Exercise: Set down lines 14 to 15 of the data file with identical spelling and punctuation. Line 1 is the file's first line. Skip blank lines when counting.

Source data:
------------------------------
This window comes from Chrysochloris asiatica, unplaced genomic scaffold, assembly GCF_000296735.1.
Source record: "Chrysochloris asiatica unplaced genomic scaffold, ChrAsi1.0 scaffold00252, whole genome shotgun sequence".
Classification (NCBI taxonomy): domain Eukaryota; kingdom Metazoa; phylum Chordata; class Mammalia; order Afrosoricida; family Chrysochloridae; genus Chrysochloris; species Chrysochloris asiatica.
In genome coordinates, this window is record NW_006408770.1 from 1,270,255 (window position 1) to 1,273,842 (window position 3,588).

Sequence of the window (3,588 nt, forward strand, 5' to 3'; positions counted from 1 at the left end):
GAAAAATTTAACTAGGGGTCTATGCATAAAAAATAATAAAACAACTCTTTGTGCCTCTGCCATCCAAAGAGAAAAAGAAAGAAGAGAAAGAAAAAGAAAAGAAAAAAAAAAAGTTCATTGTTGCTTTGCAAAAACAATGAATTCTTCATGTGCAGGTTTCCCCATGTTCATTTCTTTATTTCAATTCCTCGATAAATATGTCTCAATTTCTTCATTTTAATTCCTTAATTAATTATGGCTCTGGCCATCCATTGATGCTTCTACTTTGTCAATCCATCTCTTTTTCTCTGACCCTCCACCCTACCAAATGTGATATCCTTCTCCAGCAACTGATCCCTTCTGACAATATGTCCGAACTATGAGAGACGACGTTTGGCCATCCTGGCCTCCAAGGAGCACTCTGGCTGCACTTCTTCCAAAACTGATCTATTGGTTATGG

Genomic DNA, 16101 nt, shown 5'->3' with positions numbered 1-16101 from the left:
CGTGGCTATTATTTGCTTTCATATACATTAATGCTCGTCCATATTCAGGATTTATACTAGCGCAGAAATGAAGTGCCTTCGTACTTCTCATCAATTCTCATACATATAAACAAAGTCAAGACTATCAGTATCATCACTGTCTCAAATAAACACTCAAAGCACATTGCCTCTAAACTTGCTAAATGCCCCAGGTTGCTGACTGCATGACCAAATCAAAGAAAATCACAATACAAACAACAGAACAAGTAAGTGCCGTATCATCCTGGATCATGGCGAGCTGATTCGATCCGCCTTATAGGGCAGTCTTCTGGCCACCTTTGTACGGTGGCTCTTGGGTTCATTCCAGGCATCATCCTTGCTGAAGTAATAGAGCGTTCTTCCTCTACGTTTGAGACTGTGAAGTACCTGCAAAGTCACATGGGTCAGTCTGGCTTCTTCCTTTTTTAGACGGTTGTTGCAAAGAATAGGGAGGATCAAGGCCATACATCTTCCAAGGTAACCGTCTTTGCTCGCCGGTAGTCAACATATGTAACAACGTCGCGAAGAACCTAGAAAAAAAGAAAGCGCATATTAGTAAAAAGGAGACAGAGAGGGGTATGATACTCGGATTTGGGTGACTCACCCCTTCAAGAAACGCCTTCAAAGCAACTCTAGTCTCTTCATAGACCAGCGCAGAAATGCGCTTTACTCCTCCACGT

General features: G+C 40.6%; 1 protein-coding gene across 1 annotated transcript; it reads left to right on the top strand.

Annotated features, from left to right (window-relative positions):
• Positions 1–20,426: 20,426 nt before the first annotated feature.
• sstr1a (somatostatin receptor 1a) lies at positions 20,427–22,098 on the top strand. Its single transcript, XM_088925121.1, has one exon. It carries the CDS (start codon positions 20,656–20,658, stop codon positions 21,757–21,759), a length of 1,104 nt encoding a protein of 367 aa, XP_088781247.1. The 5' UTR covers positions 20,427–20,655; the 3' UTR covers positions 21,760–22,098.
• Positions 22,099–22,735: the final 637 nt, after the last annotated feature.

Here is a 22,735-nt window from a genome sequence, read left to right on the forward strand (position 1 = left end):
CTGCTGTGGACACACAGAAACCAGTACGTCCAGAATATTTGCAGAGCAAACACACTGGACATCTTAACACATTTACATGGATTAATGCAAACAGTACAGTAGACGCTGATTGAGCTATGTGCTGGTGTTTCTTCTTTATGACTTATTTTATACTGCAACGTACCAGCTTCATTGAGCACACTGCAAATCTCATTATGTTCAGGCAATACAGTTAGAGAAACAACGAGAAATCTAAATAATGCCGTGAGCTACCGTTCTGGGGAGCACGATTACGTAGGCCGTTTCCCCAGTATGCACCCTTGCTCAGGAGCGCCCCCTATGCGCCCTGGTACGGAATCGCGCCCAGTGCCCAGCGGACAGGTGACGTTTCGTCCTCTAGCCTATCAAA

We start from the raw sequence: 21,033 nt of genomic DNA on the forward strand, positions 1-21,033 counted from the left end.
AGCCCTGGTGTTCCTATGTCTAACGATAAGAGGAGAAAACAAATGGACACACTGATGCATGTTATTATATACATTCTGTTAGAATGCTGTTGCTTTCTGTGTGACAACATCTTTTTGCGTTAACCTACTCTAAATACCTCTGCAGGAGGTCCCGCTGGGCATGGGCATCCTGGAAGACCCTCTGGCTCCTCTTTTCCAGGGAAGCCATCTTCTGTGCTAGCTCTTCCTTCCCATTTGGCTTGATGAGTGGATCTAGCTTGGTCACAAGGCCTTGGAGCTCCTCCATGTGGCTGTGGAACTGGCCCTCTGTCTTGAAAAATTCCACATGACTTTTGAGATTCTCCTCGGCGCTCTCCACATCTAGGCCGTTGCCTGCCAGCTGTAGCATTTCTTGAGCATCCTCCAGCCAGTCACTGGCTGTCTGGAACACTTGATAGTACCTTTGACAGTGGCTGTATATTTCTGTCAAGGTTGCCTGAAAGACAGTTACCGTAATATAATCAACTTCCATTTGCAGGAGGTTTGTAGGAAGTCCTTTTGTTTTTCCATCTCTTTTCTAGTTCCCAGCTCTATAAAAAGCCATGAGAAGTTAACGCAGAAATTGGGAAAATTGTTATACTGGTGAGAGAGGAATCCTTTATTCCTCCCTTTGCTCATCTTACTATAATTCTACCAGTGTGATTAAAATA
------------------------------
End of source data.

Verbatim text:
Here is a 22,735-nt window from a genome sequence, read left to right on the forward strand (position 1 = left end):
CTGCTGTGGACACACAGAAACCAGTACGTCCAGAATATTTGCAGAGCAAACACACTGGACATCTTAACACATTTACATGGATTAATGCAAACAGTACAGTAGACGCTGATTGAGCTATGTGCTGGTGTTTCTTCTTTATGACTTATTTTATACTGCAACGTACCAGCTTCATTGAGCACACTGCAAATCTCATTATGTTCAGGCAATACAGTTAGAGAAACAACGAGAAATCTAAATAATGCCGTGAGCTACCGTTCTGGGGAGCACGATTACGTAGGCCGTTTCCCCAGTATGCACCCTTGCTCAGGAGCGCCCCCTATGCGCCCTGGTACGGAATCGCGCCCAGTGCCCAGCGGACAGGTGACGTTTCGTCCTCTAGCCTATCAAA